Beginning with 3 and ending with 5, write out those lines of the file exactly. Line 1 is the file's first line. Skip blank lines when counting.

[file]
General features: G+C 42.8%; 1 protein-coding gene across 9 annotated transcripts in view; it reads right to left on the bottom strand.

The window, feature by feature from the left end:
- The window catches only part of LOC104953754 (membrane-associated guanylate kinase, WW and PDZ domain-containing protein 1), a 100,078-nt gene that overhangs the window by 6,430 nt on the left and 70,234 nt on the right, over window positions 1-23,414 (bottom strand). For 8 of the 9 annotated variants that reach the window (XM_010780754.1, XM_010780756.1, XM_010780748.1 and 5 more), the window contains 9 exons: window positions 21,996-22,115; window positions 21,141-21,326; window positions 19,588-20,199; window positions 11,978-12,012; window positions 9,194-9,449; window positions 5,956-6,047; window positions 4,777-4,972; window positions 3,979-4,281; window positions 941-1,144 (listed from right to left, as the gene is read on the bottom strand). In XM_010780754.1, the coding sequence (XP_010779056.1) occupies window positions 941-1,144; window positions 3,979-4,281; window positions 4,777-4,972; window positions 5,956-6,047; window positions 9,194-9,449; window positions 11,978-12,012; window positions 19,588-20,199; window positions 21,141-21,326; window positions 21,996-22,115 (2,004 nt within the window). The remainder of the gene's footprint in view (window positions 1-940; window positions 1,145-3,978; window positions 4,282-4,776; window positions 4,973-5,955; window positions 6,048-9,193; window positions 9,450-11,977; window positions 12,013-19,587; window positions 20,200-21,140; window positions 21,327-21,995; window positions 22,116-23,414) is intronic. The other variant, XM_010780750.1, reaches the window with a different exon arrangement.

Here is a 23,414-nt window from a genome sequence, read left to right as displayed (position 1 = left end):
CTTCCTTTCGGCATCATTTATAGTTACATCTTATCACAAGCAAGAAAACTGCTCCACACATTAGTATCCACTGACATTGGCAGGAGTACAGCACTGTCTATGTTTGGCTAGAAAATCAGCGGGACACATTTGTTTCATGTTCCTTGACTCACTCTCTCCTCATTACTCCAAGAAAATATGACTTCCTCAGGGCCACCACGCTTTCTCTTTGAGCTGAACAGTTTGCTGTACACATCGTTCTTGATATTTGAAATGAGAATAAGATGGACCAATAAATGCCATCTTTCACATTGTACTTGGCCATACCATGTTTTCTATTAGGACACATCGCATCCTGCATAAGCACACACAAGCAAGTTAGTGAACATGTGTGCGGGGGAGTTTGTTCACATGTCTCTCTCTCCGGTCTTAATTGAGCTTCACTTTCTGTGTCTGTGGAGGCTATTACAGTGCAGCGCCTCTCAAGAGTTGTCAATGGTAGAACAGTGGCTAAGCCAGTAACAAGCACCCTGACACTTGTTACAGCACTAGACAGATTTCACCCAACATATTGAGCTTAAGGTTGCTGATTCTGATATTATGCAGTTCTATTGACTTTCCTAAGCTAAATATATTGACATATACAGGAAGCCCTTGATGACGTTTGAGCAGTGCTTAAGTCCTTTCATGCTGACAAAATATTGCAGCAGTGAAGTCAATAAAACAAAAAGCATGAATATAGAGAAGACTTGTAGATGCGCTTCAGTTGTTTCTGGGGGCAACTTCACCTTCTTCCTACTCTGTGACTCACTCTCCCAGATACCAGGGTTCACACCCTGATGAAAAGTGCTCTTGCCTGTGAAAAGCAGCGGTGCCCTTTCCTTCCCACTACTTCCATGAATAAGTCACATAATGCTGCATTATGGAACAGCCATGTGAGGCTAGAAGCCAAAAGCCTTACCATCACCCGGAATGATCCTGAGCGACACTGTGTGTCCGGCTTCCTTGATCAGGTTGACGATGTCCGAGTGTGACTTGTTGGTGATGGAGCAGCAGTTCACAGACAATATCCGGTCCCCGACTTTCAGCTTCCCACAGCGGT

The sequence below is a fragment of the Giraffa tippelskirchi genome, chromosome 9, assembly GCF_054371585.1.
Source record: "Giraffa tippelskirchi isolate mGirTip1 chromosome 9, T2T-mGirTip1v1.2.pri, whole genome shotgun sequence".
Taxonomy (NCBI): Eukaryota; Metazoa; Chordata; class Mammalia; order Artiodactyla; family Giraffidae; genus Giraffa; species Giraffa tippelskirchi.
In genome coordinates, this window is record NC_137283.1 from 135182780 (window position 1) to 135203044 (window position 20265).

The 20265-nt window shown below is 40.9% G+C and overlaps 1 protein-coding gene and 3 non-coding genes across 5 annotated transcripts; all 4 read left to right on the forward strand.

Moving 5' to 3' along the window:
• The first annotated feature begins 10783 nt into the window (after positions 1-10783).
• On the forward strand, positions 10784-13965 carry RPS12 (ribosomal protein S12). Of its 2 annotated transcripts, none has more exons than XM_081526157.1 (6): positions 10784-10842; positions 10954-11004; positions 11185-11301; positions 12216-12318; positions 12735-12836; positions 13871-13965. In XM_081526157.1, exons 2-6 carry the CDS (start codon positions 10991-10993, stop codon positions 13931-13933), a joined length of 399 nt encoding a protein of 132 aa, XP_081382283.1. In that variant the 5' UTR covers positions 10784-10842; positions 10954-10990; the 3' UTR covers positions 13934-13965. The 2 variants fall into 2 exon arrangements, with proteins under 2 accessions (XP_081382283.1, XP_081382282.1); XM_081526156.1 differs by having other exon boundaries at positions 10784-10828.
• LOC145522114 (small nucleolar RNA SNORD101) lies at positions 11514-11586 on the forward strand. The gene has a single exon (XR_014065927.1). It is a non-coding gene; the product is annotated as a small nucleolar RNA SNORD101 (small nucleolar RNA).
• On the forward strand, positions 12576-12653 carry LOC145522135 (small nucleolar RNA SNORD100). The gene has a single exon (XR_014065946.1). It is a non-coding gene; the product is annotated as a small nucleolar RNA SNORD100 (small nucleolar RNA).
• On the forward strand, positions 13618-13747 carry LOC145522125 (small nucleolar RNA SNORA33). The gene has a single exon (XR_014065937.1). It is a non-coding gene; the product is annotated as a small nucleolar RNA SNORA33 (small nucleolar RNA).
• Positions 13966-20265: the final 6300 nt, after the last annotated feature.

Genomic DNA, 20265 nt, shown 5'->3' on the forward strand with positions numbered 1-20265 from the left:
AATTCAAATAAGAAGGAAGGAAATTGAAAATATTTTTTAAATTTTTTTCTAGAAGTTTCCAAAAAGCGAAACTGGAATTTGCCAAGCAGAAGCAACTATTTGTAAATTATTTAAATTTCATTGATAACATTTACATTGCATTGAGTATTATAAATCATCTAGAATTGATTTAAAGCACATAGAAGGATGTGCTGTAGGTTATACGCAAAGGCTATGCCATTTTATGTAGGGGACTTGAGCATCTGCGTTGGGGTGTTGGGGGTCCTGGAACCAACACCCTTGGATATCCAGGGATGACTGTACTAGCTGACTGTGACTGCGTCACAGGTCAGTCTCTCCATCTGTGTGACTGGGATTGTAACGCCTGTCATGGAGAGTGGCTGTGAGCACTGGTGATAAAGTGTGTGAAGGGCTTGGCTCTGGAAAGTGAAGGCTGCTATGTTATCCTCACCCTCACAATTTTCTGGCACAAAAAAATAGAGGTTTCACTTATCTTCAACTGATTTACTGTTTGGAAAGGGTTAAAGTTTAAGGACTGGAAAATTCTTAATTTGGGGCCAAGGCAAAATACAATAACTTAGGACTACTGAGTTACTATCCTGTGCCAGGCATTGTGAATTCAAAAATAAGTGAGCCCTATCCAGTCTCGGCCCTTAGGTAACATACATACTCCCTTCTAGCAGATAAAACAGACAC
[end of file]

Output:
- The window catches only part of LOC104953754 (membrane-associated guanylate kinase, WW and PDZ domain-containing protein 1), a 100,078-nt gene that overhangs the window by 6,430 nt on the left and 70,234 nt on the right, over window positions 1-23,414 (bottom strand). For 8 of the 9 annotated variants that reach the window (XM_010780754.1, XM_010780756.1, XM_010780748.1 and 5 more), the window contains 9 exons: window positions 21,996-22,115; window positions 21,141-21,326; window positions 19,588-20,199; window positions 11,978-12,012; window positions 9,194-9,449; window positions 5,956-6,047; window positions 4,777-4,972; window positions 3,979-4,281; window positions 941-1,144 (listed from right to left, as the gene is read on the bottom strand). In XM_010780754.1, the coding sequence (XP_010779056.1) occupies window positions 941-1,144; window positions 3,979-4,281; window positions 4,777-4,972; window positions 5,956-6,047; window positions 9,194-9,449; window positions 11,978-12,012; window positions 19,588-20,199; window positions 21,141-21,326; window positions 21,996-22,115 (2,004 nt within the window). The remainder of the gene's footprint in view (window positions 1-940; window positions 1,145-3,978; window positions 4,282-4,776; window positions 4,973-5,955; window positions 6,048-9,193; window positions 9,450-11,977; window positions 12,013-19,587; window positions 20,200-21,140; window positions 21,327-21,995; window positions 22,116-23,414) is intronic. The other variant, XM_010780750.1, reaches the window with a different exon arrangement.

Here is a 23,414-nt window from a genome sequence, read left to right as displayed (position 1 = left end):
CTTCCTTTCGGCATCATTTATAGTTACATCTTATCACAAGCAAGAAAACTGCTCCACACATTAGTATCCACTGACATTGGCAGGAGTACAGCACTGTCTATGTTTGGCTAGAAAATCAGCGGGACACATTTGTTTCATGTTCCTTGACTCACTCTCTCCTCATTACTCCAAGAAAATATGACTTCCTCAGGGCCACCACGCTTTCTCTTTGAGCTGAACAGTTTGCTGTACACATCGTTCTTGATATTTGAAATGAGAATAAGATGGACCAATAAATGCCATCTTTCACATTGTACTTGGCCATACCATGTTTTCTATTAGGACACATCGCATCCTGCATAAGCACACACAAGCAAGTTAGTGAACATGTGTGCGGGGGAGTTTGTTCACATGTCTCTCTCTCCGGTCTTAATTGAGCTTCACTTTCTGTGTCTGTGGAGGCTATTACAGTGCAGCGCCTCTCAAGAGTTGTCAATGGTAGAACAGTGGCTAAGCCAGTAACAAGCACCCTGACACTTGTTACAGCACTAGACAGATTTCACCCAACATATTGAGCTTAAGGTTGCTGATTCTGATATTATGCAGTTCTATTGACTTTCCTAAGCTAAATATATTGACATATACAGGAAGCCCTTGATGACGTTTGAGCAGTGCTTAAGTCCTTTCATGCTGACAAAATATTGCAGCAGTGAAGTCAATAAAACAAAAAGCATGAATATAGAGAAGACTTGTAGATGCGCTTCAGTTGTTTCTGGGGGCAACTTCACCTTCTTCCTACTCTGTGACTCACTCTCCCAGATACCAGGGTTCACACCCTGATGAAAAGTGCTCTTGCCTGTGAAAAGCAGCGGTGCCCTTTCCTTCCCACTACTTCCATGAATAAGTCACATAATGCTGCATTATGGAACAGCCATGTGAGGCTAGAAGCCAAAAGCCTTACCATCACCCGGAATGATCCTGAGCGACACTGTGTGTCCGGCTTCCTTGATCAGGTTGACGATGTCCGAGTGTGACTTGTTGGTGATGGAGCAGCAGTTCACAGACAATATCCGGTCCCCGACTTTCAGCTTCCCACAGCGGT